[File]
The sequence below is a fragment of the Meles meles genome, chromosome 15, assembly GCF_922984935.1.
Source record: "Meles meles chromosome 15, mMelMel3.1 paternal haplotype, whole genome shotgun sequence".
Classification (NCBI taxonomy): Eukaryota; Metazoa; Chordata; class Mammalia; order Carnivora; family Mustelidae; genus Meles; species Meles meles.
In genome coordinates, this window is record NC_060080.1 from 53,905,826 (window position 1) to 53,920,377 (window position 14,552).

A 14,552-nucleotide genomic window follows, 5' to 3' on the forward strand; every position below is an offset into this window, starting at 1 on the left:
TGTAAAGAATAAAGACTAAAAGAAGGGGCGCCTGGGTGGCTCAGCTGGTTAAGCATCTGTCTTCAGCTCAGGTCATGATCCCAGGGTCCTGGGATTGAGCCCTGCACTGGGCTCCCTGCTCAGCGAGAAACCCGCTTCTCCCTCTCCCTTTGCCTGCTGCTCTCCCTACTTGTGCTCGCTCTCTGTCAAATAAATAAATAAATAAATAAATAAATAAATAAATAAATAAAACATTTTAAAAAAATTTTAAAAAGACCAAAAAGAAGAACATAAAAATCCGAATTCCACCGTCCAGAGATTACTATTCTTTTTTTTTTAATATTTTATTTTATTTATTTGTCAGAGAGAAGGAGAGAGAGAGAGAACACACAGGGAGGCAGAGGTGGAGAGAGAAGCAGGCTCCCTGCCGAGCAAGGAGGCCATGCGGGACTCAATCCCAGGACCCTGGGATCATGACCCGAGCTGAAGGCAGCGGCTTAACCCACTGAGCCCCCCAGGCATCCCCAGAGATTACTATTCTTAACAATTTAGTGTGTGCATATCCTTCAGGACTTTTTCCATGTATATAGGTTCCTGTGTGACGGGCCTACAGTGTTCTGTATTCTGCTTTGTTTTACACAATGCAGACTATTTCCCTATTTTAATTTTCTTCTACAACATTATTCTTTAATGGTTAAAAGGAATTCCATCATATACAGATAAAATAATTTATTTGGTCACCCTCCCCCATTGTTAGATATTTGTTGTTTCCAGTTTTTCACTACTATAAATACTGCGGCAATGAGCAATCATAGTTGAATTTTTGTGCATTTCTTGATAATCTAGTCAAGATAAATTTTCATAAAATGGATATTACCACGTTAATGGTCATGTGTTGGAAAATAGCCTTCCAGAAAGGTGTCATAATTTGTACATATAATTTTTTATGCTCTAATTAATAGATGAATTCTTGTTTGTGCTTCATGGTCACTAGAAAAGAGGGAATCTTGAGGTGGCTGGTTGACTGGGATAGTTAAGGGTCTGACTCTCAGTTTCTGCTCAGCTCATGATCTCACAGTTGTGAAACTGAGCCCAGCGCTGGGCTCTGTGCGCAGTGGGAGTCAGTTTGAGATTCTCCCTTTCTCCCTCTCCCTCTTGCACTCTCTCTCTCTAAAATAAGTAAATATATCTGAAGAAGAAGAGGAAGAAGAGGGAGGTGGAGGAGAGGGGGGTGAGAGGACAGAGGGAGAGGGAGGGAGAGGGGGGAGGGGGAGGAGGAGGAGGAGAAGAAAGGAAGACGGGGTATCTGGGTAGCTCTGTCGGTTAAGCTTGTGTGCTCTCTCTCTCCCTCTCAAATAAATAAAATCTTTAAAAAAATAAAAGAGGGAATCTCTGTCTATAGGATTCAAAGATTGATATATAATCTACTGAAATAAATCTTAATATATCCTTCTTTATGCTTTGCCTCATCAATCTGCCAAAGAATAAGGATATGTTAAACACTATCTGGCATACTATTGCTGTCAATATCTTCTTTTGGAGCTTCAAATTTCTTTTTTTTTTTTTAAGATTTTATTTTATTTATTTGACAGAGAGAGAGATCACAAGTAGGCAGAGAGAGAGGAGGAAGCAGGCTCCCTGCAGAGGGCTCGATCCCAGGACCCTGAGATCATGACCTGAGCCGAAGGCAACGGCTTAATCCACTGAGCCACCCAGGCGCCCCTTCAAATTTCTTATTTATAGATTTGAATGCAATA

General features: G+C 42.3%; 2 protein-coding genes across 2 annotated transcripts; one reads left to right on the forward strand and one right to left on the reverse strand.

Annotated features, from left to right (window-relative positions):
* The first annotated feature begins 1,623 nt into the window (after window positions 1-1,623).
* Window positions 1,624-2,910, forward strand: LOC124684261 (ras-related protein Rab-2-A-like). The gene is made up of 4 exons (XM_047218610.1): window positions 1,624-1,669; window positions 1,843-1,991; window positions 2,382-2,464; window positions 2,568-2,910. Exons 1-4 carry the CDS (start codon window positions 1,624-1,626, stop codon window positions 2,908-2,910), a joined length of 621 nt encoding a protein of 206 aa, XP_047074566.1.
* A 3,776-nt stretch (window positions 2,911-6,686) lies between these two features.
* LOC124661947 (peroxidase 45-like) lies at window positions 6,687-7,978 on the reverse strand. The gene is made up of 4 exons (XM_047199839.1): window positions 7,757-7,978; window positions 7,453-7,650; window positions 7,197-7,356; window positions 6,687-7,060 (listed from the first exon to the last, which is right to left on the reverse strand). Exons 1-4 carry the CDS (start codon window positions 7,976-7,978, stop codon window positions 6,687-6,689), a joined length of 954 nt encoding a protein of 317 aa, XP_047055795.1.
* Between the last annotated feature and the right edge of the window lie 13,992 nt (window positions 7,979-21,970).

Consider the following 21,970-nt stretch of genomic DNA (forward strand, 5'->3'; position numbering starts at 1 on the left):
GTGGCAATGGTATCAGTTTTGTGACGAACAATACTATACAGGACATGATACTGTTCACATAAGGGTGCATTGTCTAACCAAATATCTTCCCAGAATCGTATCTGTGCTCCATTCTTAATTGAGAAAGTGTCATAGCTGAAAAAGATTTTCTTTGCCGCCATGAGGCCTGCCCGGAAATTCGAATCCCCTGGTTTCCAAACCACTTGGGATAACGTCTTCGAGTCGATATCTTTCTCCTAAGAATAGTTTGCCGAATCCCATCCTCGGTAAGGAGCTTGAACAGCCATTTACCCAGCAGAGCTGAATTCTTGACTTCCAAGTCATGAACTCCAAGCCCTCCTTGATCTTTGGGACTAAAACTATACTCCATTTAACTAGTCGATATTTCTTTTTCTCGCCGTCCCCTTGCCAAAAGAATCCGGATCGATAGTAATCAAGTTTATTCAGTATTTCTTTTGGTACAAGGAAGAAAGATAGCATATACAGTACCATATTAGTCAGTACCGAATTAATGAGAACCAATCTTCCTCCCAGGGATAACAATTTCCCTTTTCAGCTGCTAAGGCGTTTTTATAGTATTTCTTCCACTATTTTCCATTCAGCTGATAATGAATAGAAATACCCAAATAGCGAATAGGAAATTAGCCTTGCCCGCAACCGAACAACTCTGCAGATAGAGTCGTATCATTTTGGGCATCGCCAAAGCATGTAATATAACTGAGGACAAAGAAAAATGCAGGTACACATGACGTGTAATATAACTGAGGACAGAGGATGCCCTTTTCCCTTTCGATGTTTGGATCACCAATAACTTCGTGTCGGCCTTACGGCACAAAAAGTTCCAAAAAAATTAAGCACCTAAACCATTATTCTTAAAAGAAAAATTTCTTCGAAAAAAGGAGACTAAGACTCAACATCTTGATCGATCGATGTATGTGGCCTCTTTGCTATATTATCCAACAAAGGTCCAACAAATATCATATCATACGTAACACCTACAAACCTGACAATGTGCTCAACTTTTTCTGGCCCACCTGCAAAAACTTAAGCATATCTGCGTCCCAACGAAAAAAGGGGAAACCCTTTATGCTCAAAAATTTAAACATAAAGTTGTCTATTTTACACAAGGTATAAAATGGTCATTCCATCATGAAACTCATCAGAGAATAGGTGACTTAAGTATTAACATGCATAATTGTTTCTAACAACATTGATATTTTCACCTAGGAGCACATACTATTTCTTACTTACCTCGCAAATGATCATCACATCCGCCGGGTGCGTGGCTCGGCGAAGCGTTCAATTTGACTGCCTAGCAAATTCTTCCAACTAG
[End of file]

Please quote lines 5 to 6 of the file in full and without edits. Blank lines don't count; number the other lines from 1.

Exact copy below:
A 14,552-nucleotide genomic window follows, 5' to 3' on the forward strand; every position below is an offset into this window, starting at 1 on the left:
TGTAAAGAATAAAGACTAAAAGAAGGGGCGCCTGGGTGGCTCAGCTGGTTAAGCATCTGTCTTCAGCTCAGGTCATGATCCCAGGGTCCTGGGATTGAGCCCTGCACTGGGCTCCCTGCTCAGCGAGAAACCCGCTTCTCCCTCTCCCTTTGCCTGCTGCTCTCCCTACTTGTGCTCGCTCTCTGTCAAATAAATAAATAAATAAATAAATAAATAAATAAATAAATAAAACATTTTAAAAAAATTTTAAAAAGACCAAAAAGAAGAACATAAAAATCCGAATTCCACCGTCCAGAGATTACTATTCTTTTTTTTTTAATATTTTATTTTATTTATTTGTCAGAGAGAAGGAGAGAGAGAGAGAACACACAGGGAGGCAGAGGTGGAGAGAGAAGCAGGCTCCCTGCCGAGCAAGGAGGCCATGCGGGACTCAATCCCAGGACCCTGGGATCATGACCCGAGCTGAAGGCAGCGGCTTAACCCACTGAGCCCCCCAGGCATCCCCAGAGATTACTATTCTTAACAATTTAGTGTGTGCATATCCTTCAGGACTTTTTCCATGTATATAGGTTCCTGTGTGACGGGCCTACAGTGTTCTGTATTCTGCTTTGTTTTACACAATGCAGACTATTTCCCTATTTTAATTTTCTTCTACAACATTATTCTTTAATGGTTAAAAGGAATTCCATCATATACAGATAAAATAATTTATTTGGTCACCCTCCCCCATTGTTAGATATTTGTTGTTTCCAGTTTTTCACTACTATAAATACTGCGGCAATGAGCAATCATAGTTGAATTTTTGTGCATTTCTTGATAATCTAGTCAAGATAAATTTTCATAAAATGGATATTACCACGTTAATGGTCATGTGTTGGAAAATAGCCTTCCAGAAAGGTGTCATAATTTGTACATATAATTTTTTATGCTCTAATTAATAGATGAATTCTTGTTTGTGCTTCATGGTCACTAGAAAAGAGGGAATCTTGAGGTGGCTGGTTGACTGGGATAGTTAAGGGTCTGACTCTCAGTTTCTGCTCAGCTCATGATCTCACAGTTGTGAAACTGAGCCCAGCGCTGGGCTCTGTGCGCAGTGGGAGTCAGTTTGAGATTCTCCCTTTCTCCCTCTCCCTCTTGCACTCTCTCTCTCTAAAATAAGTAAATATATCTGAAGAAGAAGAGGAAGAAGAGGGAGGTGGAGGAGAGGGGGGTGAGAGGACAGAGGGAGAGGGAGGGAGAGGGGGGAGGGGGAGGAGGAGGAGGAGAAGAAAGGAAGACGGGGTATCTGGGTAGCTCTGTCGGTTAAGCTTGTGTGCTCTCTCTCTCCCTCTCAAATAAATAAAATCTTTAAAAAAATAAAAGAGGGAATCTCTGTCTATAGGATTCAAAGATTGATATATAATCTACTGAAATAAATCTTAATATATCCTTCTTTATGCTTTGCCTCATCAATCTGCCAAAGAATAAGGATATGTTAAACACTATCTGGCATACTATTGCTGTCAATATCTTCTTTTGGAGCTTCAAATTTCTTTTTTTTTTTTTAAGATTTTATTTTATTTATTTGACAGAGAGAGAGATCACAAGTAGGCAGAGAGAGAGGAGGAAGCAGGCTCCCTGCAGAGGGCTCGATCCCAGGACCCTGAGATCATGACCTGAGCCGAAGGCAACGGCTTAATCCACTGAGCCACCCAGGCGCCCCTTCAAATTTCTTATTTATAGATTTGAATGCAATA